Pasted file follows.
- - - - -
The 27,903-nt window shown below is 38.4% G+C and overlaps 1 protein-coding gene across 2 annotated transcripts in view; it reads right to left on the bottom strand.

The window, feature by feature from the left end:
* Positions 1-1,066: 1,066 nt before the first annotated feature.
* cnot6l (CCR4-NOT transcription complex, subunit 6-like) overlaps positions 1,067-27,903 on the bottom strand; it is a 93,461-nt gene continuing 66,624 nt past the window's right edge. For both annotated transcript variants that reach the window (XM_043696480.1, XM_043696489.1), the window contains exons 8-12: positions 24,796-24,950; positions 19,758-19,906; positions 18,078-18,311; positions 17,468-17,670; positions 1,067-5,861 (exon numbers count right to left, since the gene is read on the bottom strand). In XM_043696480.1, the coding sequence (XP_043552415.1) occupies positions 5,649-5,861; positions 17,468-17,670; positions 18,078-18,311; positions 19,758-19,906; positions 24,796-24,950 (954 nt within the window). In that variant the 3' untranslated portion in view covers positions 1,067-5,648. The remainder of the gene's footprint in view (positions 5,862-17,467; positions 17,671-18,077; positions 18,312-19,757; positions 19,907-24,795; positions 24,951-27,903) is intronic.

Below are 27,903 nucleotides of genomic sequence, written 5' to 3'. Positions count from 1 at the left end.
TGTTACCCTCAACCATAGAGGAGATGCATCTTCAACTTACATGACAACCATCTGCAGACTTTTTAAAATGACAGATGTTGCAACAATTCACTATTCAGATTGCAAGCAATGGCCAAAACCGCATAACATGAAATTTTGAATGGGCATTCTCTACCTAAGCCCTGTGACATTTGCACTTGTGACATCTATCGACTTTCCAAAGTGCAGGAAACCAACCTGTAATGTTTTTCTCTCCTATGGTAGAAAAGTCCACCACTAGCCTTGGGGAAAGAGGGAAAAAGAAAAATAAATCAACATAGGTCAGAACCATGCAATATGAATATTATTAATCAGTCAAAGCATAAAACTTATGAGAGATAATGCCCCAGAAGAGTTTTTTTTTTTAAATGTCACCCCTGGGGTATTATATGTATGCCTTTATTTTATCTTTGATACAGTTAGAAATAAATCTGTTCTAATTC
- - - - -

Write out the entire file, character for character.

The 27,903-nt window shown below is 38.4% G+C and overlaps 1 protein-coding gene across 2 annotated transcripts in view; it reads right to left on the bottom strand.

The window, feature by feature from the left end:
* Positions 1-1,066: 1,066 nt before the first annotated feature.
* cnot6l (CCR4-NOT transcription complex, subunit 6-like) overlaps positions 1,067-27,903 on the bottom strand; it is a 93,461-nt gene continuing 66,624 nt past the window's right edge. For both annotated transcript variants that reach the window (XM_043696480.1, XM_043696489.1), the window contains exons 8-12: positions 24,796-24,950; positions 19,758-19,906; positions 18,078-18,311; positions 17,468-17,670; positions 1,067-5,861 (exon numbers count right to left, since the gene is read on the bottom strand). In XM_043696480.1, the coding sequence (XP_043552415.1) occupies positions 5,649-5,861; positions 17,468-17,670; positions 18,078-18,311; positions 19,758-19,906; positions 24,796-24,950 (954 nt within the window). In that variant the 3' untranslated portion in view covers positions 1,067-5,648. The remainder of the gene's footprint in view (positions 5,862-17,467; positions 17,671-18,077; positions 18,312-19,757; positions 19,907-24,795; positions 24,951-27,903) is intronic.

Below are 27,903 nucleotides of genomic sequence, written 5' to 3'. Positions count from 1 at the left end.
TGTTACCCTCAACCATAGAGGAGATGCATCTTCAACTTACATGACAACCATCTGCAGACTTTTTAAAATGACAGATGTTGCAACAATTCACTATTCAGATTGCAAGCAATGGCCAAAACCGCATAACATGAAATTTTGAATGGGCATTCTCTACCTAAGCCCTGTGACATTTGCACTTGTGACATCTATCGACTTTCCAAAGTGCAGGAAACCAACCTGTAATGTTTTTCTCTCCTATGGTAGAAAAGTCCACCACTAGCCTTGGGGAAAGAGGGAAAAAGAAAAATAAATCAACATAGGTCAGAACCATGCAATATGAATATTATTAATCAGTCAAAGCATAAAACTTATGAGAGATAATGCCCCAGAAGAGTTTTTTTTTTTAAATGTCACCCCTGGGGTATTATATGTATGCCTTTATTTTATCTTTGATACAGTTAGAAATAAATCTGTTCTAATTC